In his home country and in the Japanese sports circles, Hiroshi Toyoda is simply known as “the Professor” for teaching and researching the game of volleyball.
Toyoda discovered the sport of volleyball almost by accident after a childhood dedicated to another sport Japanese are passionate about; baseball. While playing only baseball, he developed shoulder issues that prompted him to abandon the sport. He moved on to play volleyball, and although he discovered he was particularly good at serving, his size limited his ability to play at the highest levels.
Still in love with the sport, Toyoda opted to begin coaching while still in high school, and that evolved into a legacy career. After graduating from Nippon Sports Science University in 1957, he immediately became a lecturer at his alma mater until moving on to serve as a lecturer at the prestigious Tokyo University in 1959, a position he held for a decade.
After leading a women’s team to two national titles in Japan, he was recruited to help the Japan national team prepare for the inaugural volleyball Olympics at the 1964 Games in Tokyo. Toyoda, a specialist in exercise physiology, instituted a program of weight training to increase jumping power that led to the development of a unique and dominating way Japan played the game. At the 1964 Olympic Games, Japan won gold in the women’s event while the men won bronze. The men followed that performance with silver and gold in the next two Olympic Games.
Overall, Toyoda has coached teams to 15 titles in the All-Japan Championship Games.
While Japan dominated internationally, Toyoda looked toward the future in keeping Japan among the elite. In 1971, he became the founding father of the Japan high school championships and 10 years later formed the national competition for primary schools.
Toyoda’s footprint is not just in Japan. He served as visiting professor at the University of Alberta in Canada from 1974 to 1975 at a time the sport was evolving in that country. During this period, he worked with the Canadian national team in preparation for the 1976 Montreal Olympics and helped develop coaches and players across Canada. He introduced the successful Japanese training methods to coaches and players across all Canadian provinces.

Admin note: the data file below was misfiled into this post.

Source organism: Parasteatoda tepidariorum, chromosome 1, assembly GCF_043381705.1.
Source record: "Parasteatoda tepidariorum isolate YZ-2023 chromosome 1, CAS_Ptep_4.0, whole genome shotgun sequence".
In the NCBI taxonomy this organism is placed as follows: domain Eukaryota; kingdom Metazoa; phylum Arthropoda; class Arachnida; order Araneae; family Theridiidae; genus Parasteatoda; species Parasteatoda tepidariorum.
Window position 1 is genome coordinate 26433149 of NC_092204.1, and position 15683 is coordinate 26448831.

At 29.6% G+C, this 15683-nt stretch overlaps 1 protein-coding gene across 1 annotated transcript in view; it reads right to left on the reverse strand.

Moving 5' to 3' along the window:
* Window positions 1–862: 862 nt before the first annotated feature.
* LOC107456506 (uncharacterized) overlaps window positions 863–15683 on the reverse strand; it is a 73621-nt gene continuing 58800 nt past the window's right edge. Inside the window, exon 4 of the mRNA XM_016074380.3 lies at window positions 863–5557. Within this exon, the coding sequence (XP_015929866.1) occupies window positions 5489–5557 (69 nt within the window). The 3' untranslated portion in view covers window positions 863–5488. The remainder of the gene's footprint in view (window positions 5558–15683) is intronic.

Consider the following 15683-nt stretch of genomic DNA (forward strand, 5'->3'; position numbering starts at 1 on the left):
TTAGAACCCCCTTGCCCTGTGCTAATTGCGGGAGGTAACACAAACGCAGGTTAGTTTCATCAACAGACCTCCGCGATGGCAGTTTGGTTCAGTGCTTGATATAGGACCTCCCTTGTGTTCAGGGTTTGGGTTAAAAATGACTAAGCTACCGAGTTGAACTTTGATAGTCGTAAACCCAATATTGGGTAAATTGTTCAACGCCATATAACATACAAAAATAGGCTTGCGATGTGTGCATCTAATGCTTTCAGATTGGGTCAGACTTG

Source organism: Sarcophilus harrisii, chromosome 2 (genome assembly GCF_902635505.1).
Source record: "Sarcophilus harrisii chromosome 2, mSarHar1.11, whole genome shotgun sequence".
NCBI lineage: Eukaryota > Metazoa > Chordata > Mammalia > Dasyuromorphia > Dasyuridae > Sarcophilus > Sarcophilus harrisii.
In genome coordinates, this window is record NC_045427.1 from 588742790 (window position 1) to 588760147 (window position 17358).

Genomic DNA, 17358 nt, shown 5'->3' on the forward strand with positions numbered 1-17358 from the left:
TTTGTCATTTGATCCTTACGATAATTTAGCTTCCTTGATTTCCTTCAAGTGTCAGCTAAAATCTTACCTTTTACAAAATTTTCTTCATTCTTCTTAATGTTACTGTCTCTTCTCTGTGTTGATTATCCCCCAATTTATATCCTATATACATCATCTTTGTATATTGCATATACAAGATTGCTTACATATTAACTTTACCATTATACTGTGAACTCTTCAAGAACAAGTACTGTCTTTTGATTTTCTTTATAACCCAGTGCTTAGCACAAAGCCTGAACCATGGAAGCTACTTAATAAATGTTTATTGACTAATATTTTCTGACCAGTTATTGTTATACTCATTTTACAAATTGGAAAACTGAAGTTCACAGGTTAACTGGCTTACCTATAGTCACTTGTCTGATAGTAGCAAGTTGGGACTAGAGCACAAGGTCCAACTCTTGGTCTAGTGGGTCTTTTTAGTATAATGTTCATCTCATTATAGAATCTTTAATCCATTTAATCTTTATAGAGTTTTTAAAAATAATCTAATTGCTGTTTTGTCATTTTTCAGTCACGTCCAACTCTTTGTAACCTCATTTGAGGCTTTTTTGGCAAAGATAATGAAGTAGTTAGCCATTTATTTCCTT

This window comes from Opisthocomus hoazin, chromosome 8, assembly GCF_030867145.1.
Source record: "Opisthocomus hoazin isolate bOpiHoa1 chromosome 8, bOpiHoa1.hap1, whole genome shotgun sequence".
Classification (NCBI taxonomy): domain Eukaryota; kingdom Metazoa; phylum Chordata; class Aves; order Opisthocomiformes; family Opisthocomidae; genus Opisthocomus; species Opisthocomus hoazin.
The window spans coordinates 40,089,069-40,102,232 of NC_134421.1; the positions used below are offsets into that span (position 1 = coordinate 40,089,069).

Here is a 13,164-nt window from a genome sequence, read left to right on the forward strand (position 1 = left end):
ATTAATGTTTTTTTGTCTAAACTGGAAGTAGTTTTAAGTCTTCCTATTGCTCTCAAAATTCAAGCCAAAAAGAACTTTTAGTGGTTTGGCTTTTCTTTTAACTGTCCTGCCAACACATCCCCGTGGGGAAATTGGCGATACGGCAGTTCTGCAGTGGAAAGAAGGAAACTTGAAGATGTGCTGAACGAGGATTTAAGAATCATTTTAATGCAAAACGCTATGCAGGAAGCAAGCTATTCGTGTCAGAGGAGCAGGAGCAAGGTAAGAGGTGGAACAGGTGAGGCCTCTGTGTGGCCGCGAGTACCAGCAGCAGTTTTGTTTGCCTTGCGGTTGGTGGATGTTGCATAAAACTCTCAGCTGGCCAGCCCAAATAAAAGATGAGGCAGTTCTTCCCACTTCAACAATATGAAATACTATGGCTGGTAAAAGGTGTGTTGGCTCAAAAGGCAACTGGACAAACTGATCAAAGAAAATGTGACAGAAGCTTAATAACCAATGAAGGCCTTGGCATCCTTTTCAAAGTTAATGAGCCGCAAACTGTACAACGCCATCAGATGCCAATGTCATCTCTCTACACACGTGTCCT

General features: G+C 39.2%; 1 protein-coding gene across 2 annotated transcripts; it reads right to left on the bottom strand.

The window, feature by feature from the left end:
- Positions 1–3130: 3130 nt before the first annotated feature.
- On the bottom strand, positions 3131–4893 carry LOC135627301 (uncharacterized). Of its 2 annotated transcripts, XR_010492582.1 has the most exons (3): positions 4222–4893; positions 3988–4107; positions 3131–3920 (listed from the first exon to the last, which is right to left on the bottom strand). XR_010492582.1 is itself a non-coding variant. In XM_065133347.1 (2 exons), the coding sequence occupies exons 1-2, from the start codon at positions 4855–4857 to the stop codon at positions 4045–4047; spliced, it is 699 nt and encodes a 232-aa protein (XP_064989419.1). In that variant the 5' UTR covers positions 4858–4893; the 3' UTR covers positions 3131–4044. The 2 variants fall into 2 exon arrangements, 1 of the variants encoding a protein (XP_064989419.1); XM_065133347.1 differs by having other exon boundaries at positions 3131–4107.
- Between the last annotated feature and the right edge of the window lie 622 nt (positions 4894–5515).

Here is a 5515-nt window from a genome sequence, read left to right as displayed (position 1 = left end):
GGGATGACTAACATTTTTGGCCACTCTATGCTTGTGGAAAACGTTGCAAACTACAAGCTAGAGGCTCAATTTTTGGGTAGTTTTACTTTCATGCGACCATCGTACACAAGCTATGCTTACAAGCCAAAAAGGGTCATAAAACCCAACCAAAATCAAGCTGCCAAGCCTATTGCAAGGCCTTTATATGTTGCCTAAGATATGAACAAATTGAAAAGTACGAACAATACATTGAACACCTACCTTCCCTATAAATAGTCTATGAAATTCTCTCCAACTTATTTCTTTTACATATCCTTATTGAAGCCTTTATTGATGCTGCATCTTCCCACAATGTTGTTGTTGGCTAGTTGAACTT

Toyoda lent his skills to not just coaching, but in so many other areas of the sport. He was an FIVB international official from 1965 until he retired in 2013.
He has been part of the Japan Volleyball Association’s administration for more than 40 years, including eight years as managing director and controlled many of its commission activities. Even in his 80s, Toyoda continues to give back to the sport as he took on the presidency of the Japan Volleyball Coaches Association in 2015.
Toyoda is also a legend in the international volleyball community. He ascended to the presidency of the FIVB Rules of the Game Committee in 1980, then moved into the president role of the FIVB Coaches Committee in 1994. After serving as president of the FIVB Technical Committee in 1998, Toyoda was selected to the FIVB Board of Administration and later to the FIVB executive board in 2002.
Toyoda’s contributions to the game are numerous, including the establishment of a formal Coaches Education System, a Mini Volleyball Federation, Soft Volleyball Federation and Volleyball Information Systems (VIS) in Japan. He has held over 300 coaches and administrator clinics all over Japan and the world, as well as publishing over 30 volleyball books. Internationally, Toyoda helped form the standardized FIVB rules of the game, helped introduce the rally-point scoring system and the libero position. He served on the control committee for over 30 top international events including several Olympic Games and World Championships.
For his extended and varied international volleyball leadership positions and impactful coaching career at home in Japan that has spanned six decades, we are proud to induct Hiroshi Toyoda into the International Volleyball Hall of Fame as a leader.